For a student to be coded with an instructional setting code of 40 (Mainstream)
and a speech therapy indicator code of 2, the student must have
•
•
15
:
qualified special education personnel (other than a qualified speech
pathologist/therapist) involved in the implementation of the student’s IEP
through the provision, on at least a weekly basis, of direct, indirect, and/or
support services —
• to the student in the general education environment and/or;
• in collaboration with the student’s general education classroom
teacher(s); and
a qualified speech pathologist/therapist involved in the implementation of
the student’s IEP through the provision of direct, indirect, and/or support
services —
• to the student regardless of the location (general education class or pullout) and/or;
• in collaboration with the student’s general education classroom
teacher(s).
4.14.3 Codes 41 and 42 - Resource Room/ Services Examples
Example 4: A 4-year-old student with a disability who
is not eligible for the prekindergarten program but is
eligible for the special education program receives
special education and related services (including
speech therapy) in the prekindergarten classroom
for 3 hours 5 days a week.
•
•
•
The certified special education teacher teaches collaboratively in the prekindergarten
classroom with the prekindergarten teacher for the full 3 hours and the full 5 days.
The occupational therapist provides services for 20 minutes twice a week in the
prekindergarten classroom.
The speech therapist provides speech instruction for 30 minutes a week in a
pull-out setting.
The instructional arrangement/setting code for this student
should be recorded as 42 in the attendance accounting system,
and the speech therapy indicator code should be recorded as 2.
16
4.14.8 Code 40 – Mainstream Examples
Example 1: A student attends all general education
classes. However, this student has not been
dismissed from special education. Qualified special
education personnel are involved in the
implementation of the student's IEP through the
provision of direct, indirect, and/or support
services to the student on at least a weekly basis.
The student's IEP specifies the services that will be
provided by qualified special education personnel
to enable the student to appropriately progress in
the general education curriculum and/or
appropriately advance in achieving the goals set out
in the student's IEP.
The instructional arrangement/setting code for this
student should be recorded as 40, mainstream, in the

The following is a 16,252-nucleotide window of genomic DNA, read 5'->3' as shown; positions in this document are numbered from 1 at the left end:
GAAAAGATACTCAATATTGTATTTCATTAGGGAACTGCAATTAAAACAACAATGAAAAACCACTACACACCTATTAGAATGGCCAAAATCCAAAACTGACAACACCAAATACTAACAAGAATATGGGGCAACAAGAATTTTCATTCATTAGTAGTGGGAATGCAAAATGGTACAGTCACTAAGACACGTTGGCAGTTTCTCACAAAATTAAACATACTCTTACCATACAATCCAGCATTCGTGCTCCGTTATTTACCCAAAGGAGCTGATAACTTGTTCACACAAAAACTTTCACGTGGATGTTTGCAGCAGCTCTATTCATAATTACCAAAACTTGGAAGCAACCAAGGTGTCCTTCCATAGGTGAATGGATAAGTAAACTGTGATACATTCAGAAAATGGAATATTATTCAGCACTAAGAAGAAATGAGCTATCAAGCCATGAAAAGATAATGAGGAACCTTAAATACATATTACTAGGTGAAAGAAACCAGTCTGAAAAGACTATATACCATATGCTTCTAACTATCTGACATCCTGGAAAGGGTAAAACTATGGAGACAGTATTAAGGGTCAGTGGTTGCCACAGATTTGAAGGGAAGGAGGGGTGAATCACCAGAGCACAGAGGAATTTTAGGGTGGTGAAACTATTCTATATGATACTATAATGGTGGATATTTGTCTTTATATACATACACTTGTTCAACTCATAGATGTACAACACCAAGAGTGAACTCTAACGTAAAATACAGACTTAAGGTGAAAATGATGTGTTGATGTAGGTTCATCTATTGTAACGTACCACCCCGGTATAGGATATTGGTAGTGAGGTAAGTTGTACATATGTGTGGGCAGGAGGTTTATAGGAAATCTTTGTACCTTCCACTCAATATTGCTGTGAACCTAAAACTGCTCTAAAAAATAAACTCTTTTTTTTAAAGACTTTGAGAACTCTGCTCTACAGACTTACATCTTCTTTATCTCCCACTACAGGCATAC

attendance accounting system.
17
4.14.8 Code 40 – Mainstream Examples
Example 6: A 3-year-old student with a disability
receives special education services (including speech
therapy) in a community-based child care center for
4 hours 5 days a week. The certified special
education teacher teaches collaboratively in the
community-based child care classroom with the
child care provider for the full 4 hours and the full 5
days. The speech therapist provides speech
instruction to the child for 30 minutes a week in the
community-based child care classroom and provides
consultation to the teachers for 15 minutes a week.
The instructional arrangement/setting code for this
student should be recorded as 40 in the attendance
accounting system, and the speech therapy indicator code
should be recorded as 2.
18
4.14.11 Speech Therapy Indicator Code 2 Examples
Example 3: Based on ARD committee
determination, a student receives services and
support from a special education teacher in the
general education classroom (outside of any
services and supports provided through the speech
therapy program). The student also receives direct
speech therapy services.
The instructional arrangement/setting code for this student should be
recorded as 40, mainstream, in the attendance accounting system,
and the speech therapy indicator code should be recorded as 2. The
instructional arrangement/setting code of 40 can be used regardless
of whether the direct speech therapy services are provided in the
general education classroom or a pull-out setting.
19
2010 Systematic Noncompliance
1) IEP teams were not properly constituted
2) Parents were not afforded opportunities for
meaningful participation
3) IEPs were not calculated to provide
educational benefit
4) IEPs did not have all of the required
components appropriately documented
5) IEPs were not implemented as written
6) Patterns of service and least restrictive
environment violations
20
2010 Systematic Noncompliance
7). Evaluations, reevaluations, or REEDS were not
conducted appropriately
• District using RtI after parent requests evaluation
without notice of refusal
• District using RtI without adequate documentation of
progress data
• Eligibility ARDC meeting not held within 30 days of
date of report
• REED not addressed
• REED addressed but formal evaluation not performed
when requested or needed
• Evaluation not completed with required components
21
LEA Determinations
Determination Elements
1. SPP compliance ( 9, 10, 11, 12,
13)
2. Whether data submitted by LEAs
is valid, reliable, and timely
3. Status of uncorrected noncompliance
4. Financial Audits
5. Performance-Based Monitoring
(PBM) Program Effectiveness
(stage of intervention for the
special education program area)
22
State will assign an LEA one of
the following Determination
levels:
•
Meets the requirements
•
Needs assistance
•
Needs intervention
•
Needs substantial
intervention
Letters to OSEP
23
ASHA: New Documents
American Speech-Language-Hearing Association.
(2010). Roles and Responsibilities of SpeechLanguage Pathologists in Schools [Position
Statement]. Available from
www.asha.org/policy.
• American Speech-Language-Hearing Association.
(2010). Roles and Responsibilities of SpeechLanguage Pathologists in Schools [Professional
Issues Statement]. Available from
www.asha.org/policy.
•
24
Reasonable Workloads
For SLPs to be productive in the many roles
and responsibilities for which their
expertise prepares them, they must have
reasonable workloads.
• Therefore,
school systems and SLPs themselves
must make ethical and judicious decisions,
consistent with legal mandates, about the
services they provide.
• They must balance their scope of work to use
their expertise most effectively and efficiently.
• New or expanded roles cannot merely be
additions to an already full workload.
25
•Range of Roles and Responsibilities
•Therefore, SLPs must ensure that they assist the
students with whom they work to meet performance
standards and become productive members of
society.
•To comply with legal mandates, SLPs must determine
how students' academic strengths and weaknesses